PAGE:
In 'Lesson Study' Sessions, Teachers Polish Their Craft
It's time for a "lesson study" meeting in Marie Coffaro's second-floor classroom here at Paterson School 2. Yet it looks more like fun-and-games time.
The school's mathematics facilitator, two tutors, Ms. Coffaro, and another classroom teacher are sitting around a child-size table, rolling a die, laughing, and filling in empty circles with little quarter-circles of colored construction paper.
There's a purpose behind the merriment, of course. These educators are piloting a math game they hope will spur students to think about how fractions combine to make a whole. In the 80 minutes they spend "playing," members of the group are trying to predict how Ms. Coffaro's students with learning disabilities will respond to this game when they play it in class a few weeks from now.
For instance, they ask, what happens if students start saying "one-half" for two quarter circles instead of "two- fourths?" Won't that be confusing, since they aren't expected to learn about adding fractions with different denominators until the following year? If more empty circles are added to the game board, the educators ask one another, would students get more or less opportunity to think about the fraction they need to make a whole circle? Should they add empty squares?
So go the weekly lesson-study meetings at School 2. The urban K-8 school in New Jersey's 24,000-student Paterson district is among the first in the United States to embrace this increasingly popular learning-improvement technique from Japan. On the other side of the Pacific, educators call lesson study jugyou kenkyuu. Reversed, the words mean "research lessons" because the practice involves teachers' developing and pilot-testing lessons to meet particular needs.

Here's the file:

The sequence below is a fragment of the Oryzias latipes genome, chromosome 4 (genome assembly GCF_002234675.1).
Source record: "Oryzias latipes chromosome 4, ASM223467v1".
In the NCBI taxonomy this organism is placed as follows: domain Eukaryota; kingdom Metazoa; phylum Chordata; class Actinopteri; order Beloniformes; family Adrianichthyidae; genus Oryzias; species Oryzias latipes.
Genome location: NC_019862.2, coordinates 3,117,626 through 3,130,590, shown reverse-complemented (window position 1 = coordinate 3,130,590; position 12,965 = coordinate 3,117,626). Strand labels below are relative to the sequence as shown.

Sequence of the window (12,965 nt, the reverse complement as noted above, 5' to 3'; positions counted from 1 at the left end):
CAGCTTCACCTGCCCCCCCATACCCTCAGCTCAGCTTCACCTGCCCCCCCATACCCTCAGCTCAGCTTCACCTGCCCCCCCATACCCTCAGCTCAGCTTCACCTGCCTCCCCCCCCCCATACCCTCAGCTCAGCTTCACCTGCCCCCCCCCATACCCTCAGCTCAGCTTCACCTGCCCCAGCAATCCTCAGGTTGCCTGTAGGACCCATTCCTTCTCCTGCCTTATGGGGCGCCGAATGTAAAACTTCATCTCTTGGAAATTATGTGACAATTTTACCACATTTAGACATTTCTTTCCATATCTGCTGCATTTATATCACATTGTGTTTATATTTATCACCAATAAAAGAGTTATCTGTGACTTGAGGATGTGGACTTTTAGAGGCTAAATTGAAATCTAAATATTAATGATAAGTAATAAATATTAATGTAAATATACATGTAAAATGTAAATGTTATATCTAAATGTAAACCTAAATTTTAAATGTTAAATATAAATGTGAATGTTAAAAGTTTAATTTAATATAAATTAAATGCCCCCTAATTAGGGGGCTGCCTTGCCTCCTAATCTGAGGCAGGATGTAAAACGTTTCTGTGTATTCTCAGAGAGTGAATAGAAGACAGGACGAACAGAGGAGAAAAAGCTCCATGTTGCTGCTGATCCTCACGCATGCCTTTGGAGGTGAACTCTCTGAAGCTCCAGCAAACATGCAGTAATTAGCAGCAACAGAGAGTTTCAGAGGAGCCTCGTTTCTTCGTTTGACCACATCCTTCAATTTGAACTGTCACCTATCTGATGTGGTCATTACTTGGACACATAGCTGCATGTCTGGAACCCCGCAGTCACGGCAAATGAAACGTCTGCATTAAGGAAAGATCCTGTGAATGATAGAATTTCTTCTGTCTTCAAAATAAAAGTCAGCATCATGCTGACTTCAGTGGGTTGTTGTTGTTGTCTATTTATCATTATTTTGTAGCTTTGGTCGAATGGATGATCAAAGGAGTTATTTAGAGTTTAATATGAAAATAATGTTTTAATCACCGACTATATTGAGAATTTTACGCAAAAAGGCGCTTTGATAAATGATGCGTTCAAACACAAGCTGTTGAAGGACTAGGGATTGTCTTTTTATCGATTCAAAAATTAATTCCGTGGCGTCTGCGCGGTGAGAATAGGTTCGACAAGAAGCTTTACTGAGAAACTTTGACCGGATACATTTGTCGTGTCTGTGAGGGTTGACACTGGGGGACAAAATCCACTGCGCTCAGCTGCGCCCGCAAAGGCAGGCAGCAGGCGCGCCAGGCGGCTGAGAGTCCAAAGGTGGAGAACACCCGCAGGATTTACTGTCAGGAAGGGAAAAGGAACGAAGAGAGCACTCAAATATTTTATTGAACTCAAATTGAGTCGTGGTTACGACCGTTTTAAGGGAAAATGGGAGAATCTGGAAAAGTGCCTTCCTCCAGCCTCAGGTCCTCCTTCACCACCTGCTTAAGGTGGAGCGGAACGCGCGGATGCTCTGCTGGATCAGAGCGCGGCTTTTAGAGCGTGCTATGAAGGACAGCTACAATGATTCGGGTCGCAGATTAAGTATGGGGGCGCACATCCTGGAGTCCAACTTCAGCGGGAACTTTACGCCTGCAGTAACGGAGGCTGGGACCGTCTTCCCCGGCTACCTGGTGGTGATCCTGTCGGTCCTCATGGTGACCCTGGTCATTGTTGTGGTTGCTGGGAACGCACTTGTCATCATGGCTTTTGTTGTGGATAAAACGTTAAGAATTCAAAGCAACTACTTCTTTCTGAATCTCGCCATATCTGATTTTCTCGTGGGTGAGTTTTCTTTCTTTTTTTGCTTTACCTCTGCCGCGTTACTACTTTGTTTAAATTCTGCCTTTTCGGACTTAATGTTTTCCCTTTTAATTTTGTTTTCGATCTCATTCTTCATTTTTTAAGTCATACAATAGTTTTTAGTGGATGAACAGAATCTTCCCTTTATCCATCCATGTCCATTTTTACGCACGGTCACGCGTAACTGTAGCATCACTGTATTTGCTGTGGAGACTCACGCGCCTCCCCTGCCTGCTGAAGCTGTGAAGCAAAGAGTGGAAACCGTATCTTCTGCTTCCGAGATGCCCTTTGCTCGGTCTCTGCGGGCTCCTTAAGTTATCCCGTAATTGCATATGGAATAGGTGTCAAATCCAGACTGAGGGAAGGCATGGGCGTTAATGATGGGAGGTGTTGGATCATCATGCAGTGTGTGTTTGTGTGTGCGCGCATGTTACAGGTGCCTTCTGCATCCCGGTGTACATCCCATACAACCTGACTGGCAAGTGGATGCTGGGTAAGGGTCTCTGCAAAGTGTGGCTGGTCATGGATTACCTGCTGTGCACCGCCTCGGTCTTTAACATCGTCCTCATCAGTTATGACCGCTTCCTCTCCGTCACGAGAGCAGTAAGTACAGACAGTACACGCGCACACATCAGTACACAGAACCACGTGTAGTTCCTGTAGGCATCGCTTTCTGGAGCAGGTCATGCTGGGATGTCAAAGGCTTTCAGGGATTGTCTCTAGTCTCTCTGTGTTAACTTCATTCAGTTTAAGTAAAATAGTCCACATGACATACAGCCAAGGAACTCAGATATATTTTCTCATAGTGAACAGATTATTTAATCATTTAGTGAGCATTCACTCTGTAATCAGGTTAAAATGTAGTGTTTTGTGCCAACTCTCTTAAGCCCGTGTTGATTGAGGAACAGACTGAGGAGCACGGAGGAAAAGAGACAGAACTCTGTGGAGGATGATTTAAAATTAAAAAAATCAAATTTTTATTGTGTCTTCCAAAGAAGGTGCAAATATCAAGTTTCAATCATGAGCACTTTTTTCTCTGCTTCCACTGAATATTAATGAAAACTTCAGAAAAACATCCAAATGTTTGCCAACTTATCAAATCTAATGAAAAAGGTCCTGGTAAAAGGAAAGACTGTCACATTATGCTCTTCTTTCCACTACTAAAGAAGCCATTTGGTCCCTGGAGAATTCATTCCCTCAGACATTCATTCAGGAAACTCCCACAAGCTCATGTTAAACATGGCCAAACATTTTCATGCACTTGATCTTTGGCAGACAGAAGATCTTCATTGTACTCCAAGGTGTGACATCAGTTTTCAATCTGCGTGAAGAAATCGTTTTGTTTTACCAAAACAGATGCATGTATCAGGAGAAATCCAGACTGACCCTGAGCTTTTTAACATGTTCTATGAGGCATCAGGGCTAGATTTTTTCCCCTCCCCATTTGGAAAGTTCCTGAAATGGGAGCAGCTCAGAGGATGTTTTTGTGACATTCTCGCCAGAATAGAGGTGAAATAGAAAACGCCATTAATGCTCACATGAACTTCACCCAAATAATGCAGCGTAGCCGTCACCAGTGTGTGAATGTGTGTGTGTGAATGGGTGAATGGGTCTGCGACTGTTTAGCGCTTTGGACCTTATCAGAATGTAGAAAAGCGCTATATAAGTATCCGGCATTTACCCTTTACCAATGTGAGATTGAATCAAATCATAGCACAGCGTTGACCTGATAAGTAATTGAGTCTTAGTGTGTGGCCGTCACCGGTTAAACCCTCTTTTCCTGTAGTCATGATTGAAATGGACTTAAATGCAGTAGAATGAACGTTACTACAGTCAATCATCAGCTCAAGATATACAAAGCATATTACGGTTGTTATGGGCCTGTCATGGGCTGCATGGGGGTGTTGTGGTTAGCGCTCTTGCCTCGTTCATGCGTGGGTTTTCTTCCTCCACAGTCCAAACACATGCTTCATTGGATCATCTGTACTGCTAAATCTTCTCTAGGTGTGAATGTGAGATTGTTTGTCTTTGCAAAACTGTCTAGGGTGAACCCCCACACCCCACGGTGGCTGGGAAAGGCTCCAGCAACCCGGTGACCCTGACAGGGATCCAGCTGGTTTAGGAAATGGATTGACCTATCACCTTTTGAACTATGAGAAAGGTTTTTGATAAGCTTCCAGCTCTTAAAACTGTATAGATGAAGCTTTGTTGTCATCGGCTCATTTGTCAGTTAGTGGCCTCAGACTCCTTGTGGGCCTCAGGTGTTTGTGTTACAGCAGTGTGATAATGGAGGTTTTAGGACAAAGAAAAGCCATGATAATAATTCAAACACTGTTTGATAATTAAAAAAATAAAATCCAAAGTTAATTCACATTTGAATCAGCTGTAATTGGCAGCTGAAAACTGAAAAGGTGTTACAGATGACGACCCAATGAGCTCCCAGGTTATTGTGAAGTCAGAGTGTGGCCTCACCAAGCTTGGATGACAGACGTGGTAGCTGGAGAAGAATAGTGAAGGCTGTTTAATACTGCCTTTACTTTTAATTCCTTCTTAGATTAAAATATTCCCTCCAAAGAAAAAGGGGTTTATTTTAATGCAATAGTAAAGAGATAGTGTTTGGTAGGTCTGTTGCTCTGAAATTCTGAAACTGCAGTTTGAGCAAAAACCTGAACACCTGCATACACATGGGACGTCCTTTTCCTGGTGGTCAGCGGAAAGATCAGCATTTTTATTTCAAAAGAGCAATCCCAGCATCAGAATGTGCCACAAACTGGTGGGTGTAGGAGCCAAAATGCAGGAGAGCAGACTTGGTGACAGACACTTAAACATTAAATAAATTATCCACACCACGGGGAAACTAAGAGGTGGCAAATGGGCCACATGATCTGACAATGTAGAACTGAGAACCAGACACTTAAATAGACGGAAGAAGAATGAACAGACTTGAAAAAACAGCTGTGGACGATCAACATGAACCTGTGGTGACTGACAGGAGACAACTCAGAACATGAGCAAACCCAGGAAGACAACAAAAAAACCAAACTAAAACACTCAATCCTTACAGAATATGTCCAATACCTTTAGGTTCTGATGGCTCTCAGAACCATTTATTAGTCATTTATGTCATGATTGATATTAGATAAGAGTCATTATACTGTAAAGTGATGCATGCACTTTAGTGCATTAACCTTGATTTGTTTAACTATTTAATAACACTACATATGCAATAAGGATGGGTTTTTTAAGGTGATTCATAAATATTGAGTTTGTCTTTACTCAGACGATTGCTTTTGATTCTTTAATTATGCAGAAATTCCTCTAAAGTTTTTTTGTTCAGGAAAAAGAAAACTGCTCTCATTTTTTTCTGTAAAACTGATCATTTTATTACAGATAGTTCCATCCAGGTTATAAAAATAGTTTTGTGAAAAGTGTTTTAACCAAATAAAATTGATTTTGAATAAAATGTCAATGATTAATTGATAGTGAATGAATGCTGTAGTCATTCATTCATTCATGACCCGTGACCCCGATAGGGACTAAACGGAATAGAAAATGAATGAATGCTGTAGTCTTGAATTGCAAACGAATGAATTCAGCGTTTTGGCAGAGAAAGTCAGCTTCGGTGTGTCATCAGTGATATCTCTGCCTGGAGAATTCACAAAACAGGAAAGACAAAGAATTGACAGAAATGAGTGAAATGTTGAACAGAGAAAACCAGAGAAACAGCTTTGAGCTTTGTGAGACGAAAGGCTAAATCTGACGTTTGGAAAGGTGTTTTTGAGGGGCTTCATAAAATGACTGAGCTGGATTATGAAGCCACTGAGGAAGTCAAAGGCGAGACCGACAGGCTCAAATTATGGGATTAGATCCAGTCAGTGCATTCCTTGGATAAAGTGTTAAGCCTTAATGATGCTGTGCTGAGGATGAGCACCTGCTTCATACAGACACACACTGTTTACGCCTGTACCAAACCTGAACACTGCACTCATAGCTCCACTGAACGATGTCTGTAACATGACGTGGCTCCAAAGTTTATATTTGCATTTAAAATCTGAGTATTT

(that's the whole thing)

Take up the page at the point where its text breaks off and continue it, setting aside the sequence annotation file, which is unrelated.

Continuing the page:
But at its heart, researchers who have examined lesson study contend, the practice is more about the process than it is about the product. As they discuss and analyze lessons, teachers are also learning more about their own craft.
"Lesson study has almost nothing to do with perfect lessons," said Clea Fernandez, the director of the Lesson Research Group at Teachers College, Columbia University. "It's about producing reflection. You can produce a mediocre lesson and teachers still get a whole lot out of that process."
Following visits to Japan, a handful of U.S. researchers introduced lesson study to educators in this country in the 1990s. The technique drew added attention through the Third International Mathematics and Science Study, or TIMSS. Because Japanese schoolchildren consistently scored high on those tests, researchers and educators in the United States looked to classroom videotapes produced as part of the study for clues to their success.
In The Teaching Gap, a 1999 book based on those videotape studies, researchers James W. Stigler and James Hiebert suggest lesson study might be one such clue.
Now, according to Ms. Fernandez's group, teachers in 29 states are trying their hands at the practice.
Here in Paterson, a gritty, industrial city 15 miles west of New York City, teachers turned to lesson study as part of a broader effort to improve mathematics learning in their school. With 720 students in kindergarten through 8th grade, most of whom live in low-income households, the school has struggled for years with low test scores and the challenges of a population that hails from all corners of the globe.
"We're looking at math as the key to college for our kids," said Lynn Liptak, Paterson School 2's longtime principal.
Ms. Liptak enlisted help from Ms. Fernandez, from Makoto Yoshida, the researcher whose work fed into the chapter on lesson study in The Teaching Gap, and from Research for Better Schools, a Philadelphia-based research group. To give the Paterson teachers a firsthand look at lesson study, the researchers hooked them up with a Greenwich, Conn., school that is run by the Japanese government for expatriate citizens—a partnership that still continues.